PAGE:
After qualifying 25 years ago, Jeremy Stewart worked at the RSPCA's Harmsworth Hospital during the years it featured in the BBC television programme Animal Hospital. Having moved to a large group practice, his involvement in the charity sector is now as a trustee of the Blue Cross
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AS a child, during family holidays, I was always the one to be found befriending the local stray dogs, so my interest in animals was there from the outset. In 1986, I began studying at the Royal Veterinary College and, during my final year, I realised that small animal practice was changing. Pet owners were recognising that so many more of the various illnesses and problems that pets got could be treated, improving their quality of life and extending their life expectancy. In addition, pet insurance was becoming much more common and people were able and prepared to spend more money on their much-loved pets. I felt that it would be possible to undertake more challenging and stimulating veterinary work in this area of practice than in other fields of veterinary science. This led me to focus on small animals once I qualified.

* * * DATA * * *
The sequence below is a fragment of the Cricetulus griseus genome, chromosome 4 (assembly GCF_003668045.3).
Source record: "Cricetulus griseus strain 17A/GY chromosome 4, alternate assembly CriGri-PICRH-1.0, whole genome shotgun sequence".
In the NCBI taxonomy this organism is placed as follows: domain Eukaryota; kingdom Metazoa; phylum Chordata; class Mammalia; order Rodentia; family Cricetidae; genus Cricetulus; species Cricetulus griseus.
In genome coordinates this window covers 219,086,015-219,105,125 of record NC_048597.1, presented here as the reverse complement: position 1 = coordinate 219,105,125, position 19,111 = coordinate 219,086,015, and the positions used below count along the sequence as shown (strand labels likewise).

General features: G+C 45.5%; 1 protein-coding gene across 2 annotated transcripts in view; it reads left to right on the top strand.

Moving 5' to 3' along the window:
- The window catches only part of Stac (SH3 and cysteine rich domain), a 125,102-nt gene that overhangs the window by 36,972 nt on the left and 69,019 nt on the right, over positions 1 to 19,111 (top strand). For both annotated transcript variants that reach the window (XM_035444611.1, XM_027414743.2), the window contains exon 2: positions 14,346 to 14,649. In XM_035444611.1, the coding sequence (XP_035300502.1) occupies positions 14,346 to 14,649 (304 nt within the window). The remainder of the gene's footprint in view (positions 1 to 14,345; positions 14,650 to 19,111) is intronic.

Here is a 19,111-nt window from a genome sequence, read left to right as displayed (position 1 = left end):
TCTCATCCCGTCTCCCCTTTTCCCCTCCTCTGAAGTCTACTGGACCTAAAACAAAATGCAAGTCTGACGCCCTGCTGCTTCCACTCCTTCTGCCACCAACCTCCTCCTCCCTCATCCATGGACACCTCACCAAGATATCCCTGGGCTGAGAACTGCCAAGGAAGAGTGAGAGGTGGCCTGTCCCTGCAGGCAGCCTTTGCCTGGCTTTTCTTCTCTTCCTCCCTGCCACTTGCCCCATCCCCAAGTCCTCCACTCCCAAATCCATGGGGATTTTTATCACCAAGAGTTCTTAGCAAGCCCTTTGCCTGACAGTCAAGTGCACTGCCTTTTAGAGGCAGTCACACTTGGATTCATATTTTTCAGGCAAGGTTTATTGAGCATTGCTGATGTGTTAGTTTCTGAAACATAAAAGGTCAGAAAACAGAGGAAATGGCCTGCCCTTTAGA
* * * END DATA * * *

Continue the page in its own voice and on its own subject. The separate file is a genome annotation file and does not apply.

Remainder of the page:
My first job was at the RSPCA's Harmsworth Memorial Animal Hospital in north London – a role I found personally and professionally satisfying because referring clients was simply not an option and the buck stopped with the clinical team. The learning curve was massive, of course. We would often see more than 60 cases during a morning's consulting session so I quickly learnt how to spot emergency cases and my triage skills came on in leaps and bounds. Because of the breadth of our caseload I became interested in radiology and surgery and, in 1994, I became a certificate holder in radiology.
In August 1993, the BBC had planned to broadcast a week of live programming from Addenbrooke's Hospital in Cambridge. When they started to research the programme, however, they realised that the August bank holiday week was likely to be quiet as many of the consultants were on holiday. They needed a plan B quickly and approached David Grant, then clinical director of the RSPCA's Harmsworth Hospital, about filming the charity's work instead.
The first we knew about it was at the start of August when David came into the staff room and announced: ‘Great news – the BBC is filming a week of live programmes from Harmsworth in a couple of weeks.’ Having dropped his bombshell, he left the room. While my colleagues and I were initially concerned about the practicalities, the BBC team was amazing and integrated into the hospital so well that there was no adverse effect on the day-to-day caseload.